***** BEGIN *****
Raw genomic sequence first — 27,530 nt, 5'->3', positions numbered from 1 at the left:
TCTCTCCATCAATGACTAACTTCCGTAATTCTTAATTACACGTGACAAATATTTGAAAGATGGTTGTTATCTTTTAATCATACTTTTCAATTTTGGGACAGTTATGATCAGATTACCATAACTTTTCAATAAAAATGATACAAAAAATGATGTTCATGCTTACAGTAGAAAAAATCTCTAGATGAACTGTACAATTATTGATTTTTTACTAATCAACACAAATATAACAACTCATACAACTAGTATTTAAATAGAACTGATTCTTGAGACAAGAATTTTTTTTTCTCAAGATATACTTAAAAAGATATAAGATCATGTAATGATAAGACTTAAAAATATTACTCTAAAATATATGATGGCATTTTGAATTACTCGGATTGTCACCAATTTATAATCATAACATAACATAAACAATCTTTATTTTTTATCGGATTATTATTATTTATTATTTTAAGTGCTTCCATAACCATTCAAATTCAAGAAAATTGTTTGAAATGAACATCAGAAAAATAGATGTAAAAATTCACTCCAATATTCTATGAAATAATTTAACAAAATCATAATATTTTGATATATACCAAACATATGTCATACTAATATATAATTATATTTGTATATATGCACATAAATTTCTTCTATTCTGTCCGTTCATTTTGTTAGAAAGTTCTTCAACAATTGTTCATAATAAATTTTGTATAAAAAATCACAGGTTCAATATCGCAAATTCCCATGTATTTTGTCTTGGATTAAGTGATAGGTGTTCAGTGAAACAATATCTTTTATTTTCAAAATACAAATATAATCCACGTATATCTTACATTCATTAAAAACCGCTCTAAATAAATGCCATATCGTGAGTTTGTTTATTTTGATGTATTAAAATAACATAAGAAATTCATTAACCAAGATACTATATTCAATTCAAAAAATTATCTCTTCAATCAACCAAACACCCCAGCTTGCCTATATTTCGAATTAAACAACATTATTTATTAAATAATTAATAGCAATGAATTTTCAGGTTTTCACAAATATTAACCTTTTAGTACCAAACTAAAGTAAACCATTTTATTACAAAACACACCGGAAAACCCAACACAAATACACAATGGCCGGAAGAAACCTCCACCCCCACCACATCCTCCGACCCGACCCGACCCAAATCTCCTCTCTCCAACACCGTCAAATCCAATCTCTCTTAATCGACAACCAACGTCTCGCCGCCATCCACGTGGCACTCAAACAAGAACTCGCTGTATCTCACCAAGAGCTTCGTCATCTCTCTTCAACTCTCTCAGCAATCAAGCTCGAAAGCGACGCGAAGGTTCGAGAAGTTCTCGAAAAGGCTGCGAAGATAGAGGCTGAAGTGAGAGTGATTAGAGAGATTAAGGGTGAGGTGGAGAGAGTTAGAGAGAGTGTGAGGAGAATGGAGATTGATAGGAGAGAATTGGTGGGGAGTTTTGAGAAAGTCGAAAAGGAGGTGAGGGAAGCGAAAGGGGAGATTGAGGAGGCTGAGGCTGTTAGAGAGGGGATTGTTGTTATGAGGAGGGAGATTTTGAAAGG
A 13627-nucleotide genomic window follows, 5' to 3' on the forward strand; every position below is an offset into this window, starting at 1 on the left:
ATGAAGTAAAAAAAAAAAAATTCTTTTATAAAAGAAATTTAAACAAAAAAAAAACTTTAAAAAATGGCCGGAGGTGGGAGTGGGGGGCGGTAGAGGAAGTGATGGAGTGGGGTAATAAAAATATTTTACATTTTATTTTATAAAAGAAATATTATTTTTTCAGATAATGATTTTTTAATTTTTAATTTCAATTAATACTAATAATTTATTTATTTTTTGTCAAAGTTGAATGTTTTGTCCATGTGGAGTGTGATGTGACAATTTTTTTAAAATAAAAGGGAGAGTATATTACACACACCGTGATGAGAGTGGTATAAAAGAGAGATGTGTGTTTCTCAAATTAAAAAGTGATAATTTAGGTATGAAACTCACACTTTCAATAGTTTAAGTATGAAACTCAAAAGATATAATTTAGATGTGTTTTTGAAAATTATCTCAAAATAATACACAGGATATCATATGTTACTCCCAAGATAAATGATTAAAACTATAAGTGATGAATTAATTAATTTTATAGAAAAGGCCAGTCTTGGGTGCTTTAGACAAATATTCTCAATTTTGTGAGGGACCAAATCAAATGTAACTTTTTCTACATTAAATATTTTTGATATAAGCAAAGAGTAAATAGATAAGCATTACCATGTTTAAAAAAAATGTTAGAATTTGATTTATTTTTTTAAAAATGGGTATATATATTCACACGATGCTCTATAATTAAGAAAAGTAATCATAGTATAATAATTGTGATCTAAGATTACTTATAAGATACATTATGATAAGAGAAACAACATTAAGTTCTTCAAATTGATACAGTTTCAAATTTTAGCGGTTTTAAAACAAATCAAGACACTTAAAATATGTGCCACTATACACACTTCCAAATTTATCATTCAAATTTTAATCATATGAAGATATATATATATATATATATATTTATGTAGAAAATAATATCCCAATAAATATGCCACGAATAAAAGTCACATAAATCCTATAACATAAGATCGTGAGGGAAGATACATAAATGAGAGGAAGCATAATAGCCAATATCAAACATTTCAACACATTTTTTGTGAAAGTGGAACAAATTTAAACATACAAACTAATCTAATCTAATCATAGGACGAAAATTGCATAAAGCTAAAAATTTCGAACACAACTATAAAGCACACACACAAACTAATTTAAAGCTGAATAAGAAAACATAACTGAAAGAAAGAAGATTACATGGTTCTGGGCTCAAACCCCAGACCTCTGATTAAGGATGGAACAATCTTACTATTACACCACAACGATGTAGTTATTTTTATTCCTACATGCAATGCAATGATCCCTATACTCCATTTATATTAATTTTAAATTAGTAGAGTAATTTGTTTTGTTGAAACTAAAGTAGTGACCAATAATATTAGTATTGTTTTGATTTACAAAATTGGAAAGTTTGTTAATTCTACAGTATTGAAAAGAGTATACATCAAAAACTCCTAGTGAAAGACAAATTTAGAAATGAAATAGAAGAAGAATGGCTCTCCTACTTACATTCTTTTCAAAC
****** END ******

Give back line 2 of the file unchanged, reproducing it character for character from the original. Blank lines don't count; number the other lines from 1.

TCTCTCCATCAATGACTAACTTCCGTAATTCTTAATTACACGTGACAAATATTTGAAAGATGGTTGTTATCTTTTAATCATACTTTTCAATTTTGGGACAGTTATGATCAGATTACCATAACTTTTCAATAAAAATGATACAAAAAATGATGTTCATGCTTACAGTAGAAAAAATCTCTAGATGAACTGTACAATTATTGATTTTTTACTAATCAACACAAATATAACAACTCATACAACTAGTATTTAAATAGAACTGATTCTTGAGACAAGAATTTTTTTTTCTCAAGATATACTTAAAAAGATATAAGATCATGTAATGATAAGACTTAAAAATATTACTCTAAAATATATGATGGCATTTTGAATTACTCGGATTGTCACCAATTTATAATCATAACATAACATAAACAATCTTTATTTTTTATCGGATTATTATTATTTATTATTTTAAGTGCTTCCATAACCATTCAAATTCAAGAAAATTGTTTGAAATGAACATCAGAAAAATAGATGTAAAAATTCACTCCAATATTCTATGAAATAATTTAACAAAATCATAATATTTTGATATATACCAAACATATGTCATACTAATATATAATTATATTTGTATATATGCACATAAATTTCTTCTATTCTGTCCGTTCATTTTGTTAGAAAGTTCTTCAACAATTGTTCATAATAAATTTTGTATAAAAAATCACAGGTTCAATATCGCAAATTCCCATGTATTTTGTCTTGGATTAAGTGATAGGTGTTCAGTGAAACAATATCTTTTATTTTCAAAATACAAATATAATCCACGTATATCTTACATTCATTAAAAACCGCTCTAAATAAATGCCATATCGTGAGTTTGTTTATTTTGATGTATTAAAATAACATAAGAAATTCATTAACCAAGATACTATATTCAATTCAAAAAATTATCTCTTCAATCAACCAAACACCCCAGCTTGCCTATATTTCGAATTAAACAACATTATTTATTAAATAATTAATAGCAATGAATTTTCAGGTTTTCACAAATATTAACCTTTTAGTACCAAACTAAAGTAAACCATTTTATTACAAAACACACCGGAAAACCCAACACAAATACACAATGGCCGGAAGAAACCTCCACCCCCACCACATCCTCCGACCCGACCCGACCCAAATCTCCTCTCTCCAACACCGTCAAATCCAATCTCTCTTAATCGACAACCAACGTCTCGCCGCCATCCACGTGGCACTCAAACAAGAACTCGCTGTATCTCACCAAGAGCTTCGTCATCTCTCTTCAACTCTCTCAGCAATCAAGCTCGAAAGCGACGCGAAGGTTCGAGAAGTTCTCGAAAAGGCTGCGAAGATAGAGGCTGAAGTGAGAGTGATTAGAGAGATTAAGGGTGAGGTGGAGAGAGTTAGAGAGAGTGTGAGGAGAATGGAGATTGATAGGAGAGAATTGGTGGGGAGTTTTGAGAAAGTCGAAAAGGAGGTGAGGGAAGCGAAAGGGGAGATTGAGGAGGCTGAGGCTGTTAGAGAGGGGATTGTTGTTATGAGGAGGGAGATTTTGAAAGG